The most convenient way to prepare a completion fluid is to supply the ingredients in dry form that can be added in appropriate concentrations to water or brine for make up at rig site locations.

For effective sealing of rock permeability, the ground peanut hulls are combined with a suitable viscosifier, in a ratio such that both proper rheological and sealing properties result at a reasonable concentration of the final material.

Non-Clay Based Product: For a fluid non-damaging to reservoir rock's permeability, a non-clay based viscosifier such as Xanthan gum may be used. This viscosifier is relatively expensive.

Clay Based Product: For preparation of a clay-based viscosifier, the ratio of ground peanut hulls and viscosifier is entirely different.

Bentonite is a water hydratable smectic inorganic clay, predominately sodium or calcium montmorillonite, both which may also contain upwards to 40% micas, kaolinites, silicates. My invention may be used with these, but the ratio of ground peanut hulls sealing agent to clay viscosifier has to be adjusted, depending on the clay type used, and the sensitivity of the subject formation to permeability damage.

In between the cost of the very expensive Xanthan gum/ground peanut hulls sealing agent combination and the very cheap clay/ground peanut hull sealing agent combination is a wide variety of other possible combinations.

The selection of which viscosifier/sealing agent combination depends on the Theological and fluid loss properties desired for the particular well operation and specific rock formation being completed, reworked, or drilled, and the salt composition of the make-up water.

In some cases, certain salts must be used to obtain a calculated water activity in order to match the water activity of the subject formation. In such cases, the viscosifier selected for use with the ground peanut hulls must be compatible with the ionic nature of the salts being used to match rock connate water activity.

Commonly used salts are Chlorides of sodium, calcium, potassium, and zinc; sodium bromide are sometimes used. When such salts are used, the preferred viscosifier may be a water-soluble polymer selected from the group of carboxymethylcellulose, hydroxyethylcellulose, hydroxypropyl guar, and commercial homologues of such polymers.

In these concentrated salts slurries, if it is desired to use a cheap viscosifier/sealing agent combination, my invention may be formulated using fuller's earth, zeolitic clays, or attapulgite clay, which do not hydrate, but will provide the suspending qualities to carry the sealing agent.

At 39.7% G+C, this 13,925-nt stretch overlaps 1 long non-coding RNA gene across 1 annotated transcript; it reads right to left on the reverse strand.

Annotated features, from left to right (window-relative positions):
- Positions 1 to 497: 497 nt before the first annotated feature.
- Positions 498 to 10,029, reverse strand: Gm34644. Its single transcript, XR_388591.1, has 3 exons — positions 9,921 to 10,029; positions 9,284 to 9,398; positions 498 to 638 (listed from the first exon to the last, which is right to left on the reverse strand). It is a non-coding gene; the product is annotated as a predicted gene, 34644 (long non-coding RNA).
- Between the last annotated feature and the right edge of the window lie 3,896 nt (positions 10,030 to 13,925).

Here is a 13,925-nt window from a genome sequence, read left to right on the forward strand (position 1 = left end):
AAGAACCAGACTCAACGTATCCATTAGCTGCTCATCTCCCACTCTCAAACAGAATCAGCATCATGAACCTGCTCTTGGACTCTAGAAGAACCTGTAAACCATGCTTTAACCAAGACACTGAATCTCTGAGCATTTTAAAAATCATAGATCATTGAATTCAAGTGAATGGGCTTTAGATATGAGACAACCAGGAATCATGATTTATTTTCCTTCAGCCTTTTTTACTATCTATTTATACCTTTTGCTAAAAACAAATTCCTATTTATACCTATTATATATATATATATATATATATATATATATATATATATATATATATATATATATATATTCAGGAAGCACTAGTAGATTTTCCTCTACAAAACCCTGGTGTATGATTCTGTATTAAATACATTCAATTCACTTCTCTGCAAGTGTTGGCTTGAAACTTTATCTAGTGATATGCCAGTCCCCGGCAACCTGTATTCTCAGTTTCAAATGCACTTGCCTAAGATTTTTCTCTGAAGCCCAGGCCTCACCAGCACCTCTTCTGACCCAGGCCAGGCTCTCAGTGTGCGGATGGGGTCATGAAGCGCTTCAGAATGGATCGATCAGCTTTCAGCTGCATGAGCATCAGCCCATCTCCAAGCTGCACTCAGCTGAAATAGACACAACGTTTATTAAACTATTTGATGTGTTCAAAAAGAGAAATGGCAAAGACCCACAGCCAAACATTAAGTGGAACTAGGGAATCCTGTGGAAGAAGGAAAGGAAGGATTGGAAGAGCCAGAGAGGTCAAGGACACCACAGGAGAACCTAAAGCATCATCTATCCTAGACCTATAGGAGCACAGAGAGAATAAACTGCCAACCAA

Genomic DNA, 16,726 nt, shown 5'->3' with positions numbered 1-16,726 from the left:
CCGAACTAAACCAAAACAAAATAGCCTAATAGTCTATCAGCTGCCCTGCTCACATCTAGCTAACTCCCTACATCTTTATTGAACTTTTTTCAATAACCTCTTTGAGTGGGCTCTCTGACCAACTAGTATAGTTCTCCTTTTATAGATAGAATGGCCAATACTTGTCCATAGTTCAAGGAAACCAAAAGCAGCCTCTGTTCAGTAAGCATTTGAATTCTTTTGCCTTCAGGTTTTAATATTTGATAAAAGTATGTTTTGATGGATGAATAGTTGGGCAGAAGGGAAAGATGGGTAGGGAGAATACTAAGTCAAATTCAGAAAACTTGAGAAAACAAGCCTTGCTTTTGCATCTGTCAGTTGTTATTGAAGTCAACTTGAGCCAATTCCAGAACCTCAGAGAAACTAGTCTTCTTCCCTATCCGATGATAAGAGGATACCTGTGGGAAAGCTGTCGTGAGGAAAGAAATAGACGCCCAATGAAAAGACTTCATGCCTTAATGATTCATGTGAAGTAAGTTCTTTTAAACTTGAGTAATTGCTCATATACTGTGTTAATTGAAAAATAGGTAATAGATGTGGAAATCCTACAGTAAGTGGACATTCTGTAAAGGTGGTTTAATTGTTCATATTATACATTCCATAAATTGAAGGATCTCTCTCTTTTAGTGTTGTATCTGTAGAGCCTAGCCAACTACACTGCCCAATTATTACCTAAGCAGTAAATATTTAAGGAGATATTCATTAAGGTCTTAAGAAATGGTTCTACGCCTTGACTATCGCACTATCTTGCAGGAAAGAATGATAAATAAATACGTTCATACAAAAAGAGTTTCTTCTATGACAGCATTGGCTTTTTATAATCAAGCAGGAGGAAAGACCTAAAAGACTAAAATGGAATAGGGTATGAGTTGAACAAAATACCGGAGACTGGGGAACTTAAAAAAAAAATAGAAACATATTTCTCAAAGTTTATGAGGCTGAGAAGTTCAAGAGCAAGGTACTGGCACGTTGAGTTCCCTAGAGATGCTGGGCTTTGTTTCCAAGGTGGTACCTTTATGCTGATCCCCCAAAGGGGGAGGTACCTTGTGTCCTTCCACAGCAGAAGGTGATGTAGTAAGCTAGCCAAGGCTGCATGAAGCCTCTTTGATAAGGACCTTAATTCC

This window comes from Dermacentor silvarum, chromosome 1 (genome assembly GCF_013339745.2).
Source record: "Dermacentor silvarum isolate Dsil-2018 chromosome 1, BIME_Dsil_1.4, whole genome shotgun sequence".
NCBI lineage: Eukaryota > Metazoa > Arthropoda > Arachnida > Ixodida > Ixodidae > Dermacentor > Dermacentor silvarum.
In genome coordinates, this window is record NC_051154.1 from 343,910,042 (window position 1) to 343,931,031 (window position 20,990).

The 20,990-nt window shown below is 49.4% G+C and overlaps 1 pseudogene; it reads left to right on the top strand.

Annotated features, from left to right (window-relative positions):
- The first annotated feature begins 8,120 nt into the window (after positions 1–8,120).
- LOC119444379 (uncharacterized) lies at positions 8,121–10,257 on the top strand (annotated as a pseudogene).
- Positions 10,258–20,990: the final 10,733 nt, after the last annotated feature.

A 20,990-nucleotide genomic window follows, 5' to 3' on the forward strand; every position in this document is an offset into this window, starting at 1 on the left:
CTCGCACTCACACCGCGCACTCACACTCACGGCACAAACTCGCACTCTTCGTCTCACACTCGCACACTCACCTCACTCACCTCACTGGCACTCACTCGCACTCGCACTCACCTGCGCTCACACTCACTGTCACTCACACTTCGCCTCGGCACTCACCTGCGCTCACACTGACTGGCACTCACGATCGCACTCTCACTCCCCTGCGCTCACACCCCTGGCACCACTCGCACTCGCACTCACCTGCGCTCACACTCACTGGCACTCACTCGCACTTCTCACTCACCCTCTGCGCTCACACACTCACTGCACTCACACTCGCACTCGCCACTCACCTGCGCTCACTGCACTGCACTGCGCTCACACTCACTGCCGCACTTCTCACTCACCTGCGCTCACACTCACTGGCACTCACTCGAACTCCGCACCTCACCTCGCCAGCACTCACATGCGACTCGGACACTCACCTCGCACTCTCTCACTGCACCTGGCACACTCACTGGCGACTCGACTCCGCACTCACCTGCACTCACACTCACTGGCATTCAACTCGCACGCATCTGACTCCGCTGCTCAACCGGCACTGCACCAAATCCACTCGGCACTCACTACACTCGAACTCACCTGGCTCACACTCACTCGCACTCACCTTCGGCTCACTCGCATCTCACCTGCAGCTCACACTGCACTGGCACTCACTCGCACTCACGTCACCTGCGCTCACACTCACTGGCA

Logistics and availability are also important factors in remote international locations. In cases where this is an important factor, if fresh or brine water can be used, then other water-soluble polymers, such as polyacrylates, polyacrylamide, or partially hydrolyzed polyacrylamide, polyvinylacetates and maleic anhydrides, may be used.

If solids, sand, or sloughing shale is a problem during the workover, completion, or drilling operations, than the viscosifiers with the ground peanut hulls may be water-soluble polymers: Either a partially hydrolyzed polyacrylamide, or a polyoxyethylene; the selection of which material will be dictated by the salt content of the water, economics, and chemical flushes or fracturing fluids planned. The polyoxyethylene is the most inert to salts and any chemical flush that is to be used, but the polyacrylamide is usually the most readily obtainable.

As can be seen from the above detailed discussion on completion fluid formulations of my invention, the concentration of the viscosifier/sealing agent combination can range from about six per barrel of the mixture upwards to 30 pounds per barrel. This versatility is a great advantage of my invention, as it allows completion, workover, and drilling engineer to design not only the best fluid technically, but also the most cost effective fluid for the application at hand, and materials available within his logistical restraints.

Patent Citations
Cited PatentFiling datePublication dateApplicantTitle
US2815079 *Jun 29, 1954Dec 3, 1957Gulf Oil CorpMethod of and composition for recovering circulation of drilling fluids in wells
US5076944 *Feb 22, 1991Dec 31, 1991Venture Innovations, Inc.Seepage loss reducing additive for well working compositions and uses thereof
US5087611 *Jun 28, 1991Feb 11, 1992Forrest Gabriel TMethod of drilling with fluid comprising peanut hulls ground to a powder
US5102866 *Jun 12, 1990Apr 7, 1992Forrest Gabriel TGrinding peanut hulls; friction resistance
US5118664 *Mar 28, 1991Jun 2, 1992Bottom Line Industries, Inc.Drilling fluid additives reduces fluid loss from bore holes, plant materials
US5147852 *Sep 30, 1991Sep 15, 1992Venture Innovations, Inc.Well working fluid additive containing cellulose material having a specified particle size distribution for use in wells in a permeable formation
US5211250 *Jan 21, 1992May 18, 1993Conoco Inc.Potassium salt, polymer of high moecular weight
US5229018 *Jul 2, 1991Jul 20, 1993Forrest Gabriel TDrilling slurry for bore hole circulation containing fluids and sealing agents
US5246602 *Aug 13, 1992Sep 21, 1993Forrest Gabriel TMethod and composition fracturing subterranean formations
Referenced by
Citing PatentFiling datePublication dateApplicantTitle
US6806232May 31, 2001Oct 19, 2004Steve CartMixtures of microstructure tire particles, synthetic oils, surfactants and adjuvants used as seals in subterranean well bores
US6994164 *Oct 1, 2004Feb 7, 2006Halliburton Energy Services, Inc.Method for enhancing the stability of a water sensitive, reactive subterranean formation
US7741247Feb 7, 2007Jun 22, 2010Ling WangMethods and compositions for sealing fractures, voids, and pores of subterranean rock formations
Classifications
U.S. Classification166/267, 507/104, 507/204, 166/294, 175/66, 175/72
International ClassificationC09K8/516, C09K8/035, C09K8/50
Cooperative ClassificationC09K8/035, C09K8/516, C09K8/50
European ClassificationC09K8/035, C09K8/516, C09K8/50
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Apr 25, 2008FPAYFee payment
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Nov 14, 2006FPExpired due to failure to pay maintenance fee
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Sep 15, 2006REINReinstatement after maintenance fee payment confirmed
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Mar 5, 2002FPAYFee payment
Year of fee payment: 4